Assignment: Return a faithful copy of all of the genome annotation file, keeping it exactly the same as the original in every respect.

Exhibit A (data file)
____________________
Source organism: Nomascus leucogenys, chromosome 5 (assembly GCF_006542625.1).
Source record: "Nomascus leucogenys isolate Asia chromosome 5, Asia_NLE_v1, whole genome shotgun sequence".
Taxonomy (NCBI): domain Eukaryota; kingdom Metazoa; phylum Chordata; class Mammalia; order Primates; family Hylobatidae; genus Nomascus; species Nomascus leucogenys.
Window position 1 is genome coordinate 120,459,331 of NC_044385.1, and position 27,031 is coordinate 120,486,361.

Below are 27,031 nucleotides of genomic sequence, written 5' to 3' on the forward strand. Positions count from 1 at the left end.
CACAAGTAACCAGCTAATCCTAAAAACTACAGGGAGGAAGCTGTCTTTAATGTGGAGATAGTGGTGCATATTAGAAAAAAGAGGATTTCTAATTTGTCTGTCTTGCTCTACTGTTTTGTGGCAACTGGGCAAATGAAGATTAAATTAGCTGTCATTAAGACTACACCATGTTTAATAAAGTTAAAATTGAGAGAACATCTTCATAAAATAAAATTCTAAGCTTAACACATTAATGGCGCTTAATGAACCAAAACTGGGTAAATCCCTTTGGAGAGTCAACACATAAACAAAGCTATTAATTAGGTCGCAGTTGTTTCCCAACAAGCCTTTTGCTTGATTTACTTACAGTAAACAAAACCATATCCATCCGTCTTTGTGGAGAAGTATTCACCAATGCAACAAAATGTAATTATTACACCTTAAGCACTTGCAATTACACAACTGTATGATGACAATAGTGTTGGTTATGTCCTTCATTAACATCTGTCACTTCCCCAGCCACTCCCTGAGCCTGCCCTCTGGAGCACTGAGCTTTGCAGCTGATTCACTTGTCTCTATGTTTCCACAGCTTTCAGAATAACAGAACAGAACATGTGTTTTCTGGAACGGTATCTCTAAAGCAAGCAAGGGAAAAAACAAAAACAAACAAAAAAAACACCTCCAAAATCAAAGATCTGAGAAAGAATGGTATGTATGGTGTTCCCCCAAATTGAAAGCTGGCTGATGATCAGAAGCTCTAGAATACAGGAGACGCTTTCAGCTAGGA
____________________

Source organism: Nomascus leucogenys, chromosome 5 (assembly GCF_006542625.1).
Source record: "Nomascus leucogenys isolate Asia chromosome 5, Asia_NLE_v1, whole genome shotgun sequence".
Taxonomy (NCBI): domain Eukaryota; kingdom Metazoa; phylum Chordata; class Mammalia; order Primates; family Hylobatidae; genus Nomascus; species Nomascus leucogenys.
Window position 1 is genome coordinate 120,459,331 of NC_044385.1, and position 27,031 is coordinate 120,486,361.

Below are 27,031 nucleotides of genomic sequence, written 5' to 3' on the forward strand. Positions count from 1 at the left end.
CACAAGTAACCAGCTAATCCTAAAAACTACAGGGAGGAAGCTGTCTTTAATGTGGAGATAGTGGTGCATATTAGAAAAAAGAGGATTTCTAATTTGTCTGTCTTGCTCTACTGTTTTGTGGCAACTGGGCAAATGAAGATTAAATTAGCTGTCATTAAGACTACACCATGTTTAATAAAGTTAAAATTGAGAGAACATCTTCATAAAATAAAATTCTAAGCTTAACACATTAATGGCGCTTAATGAACCAAAACTGGGTAAATCCCTTTGGAGAGTCAACACATAAACAAAGCTATTAATTAGGTCGCAGTTGTTTCCCAACAAGCCTTTTGCTTGATTTACTTACAGTAAACAAAACCATATCCATCCGTCTTTGTGGAGAAGTATTCACCAATGCAACAAAATGTAATTATTACACCTTAAGCACTTGCAATTACACAACTGTATGATGACAATAGTGTTGGTTATGTCCTTCATTAACATCTGTCACTTCCCCAGCCACTCCCTGAGCCTGCCCTCTGGAGCACTGAGCTTTGCAGCTGATTCACTTGTCTCTATGTTTCCACAGCTTTCAGAATAACAGAACAGAACATGTGTTTTCTGGAACGGTATCTCTAAAGCAAGCAAGGGAAAAAACAAAAACAAACAAAAAAAACACCTCCAAAATCAAAGATCTGAGAAAGAATGGTATGTATGGTGTTCCCCCAAATTGAAAGCTGGCTGATGATCAGAAGCTCTAGAATACAGGAGACGCTTTCAGCTAGGA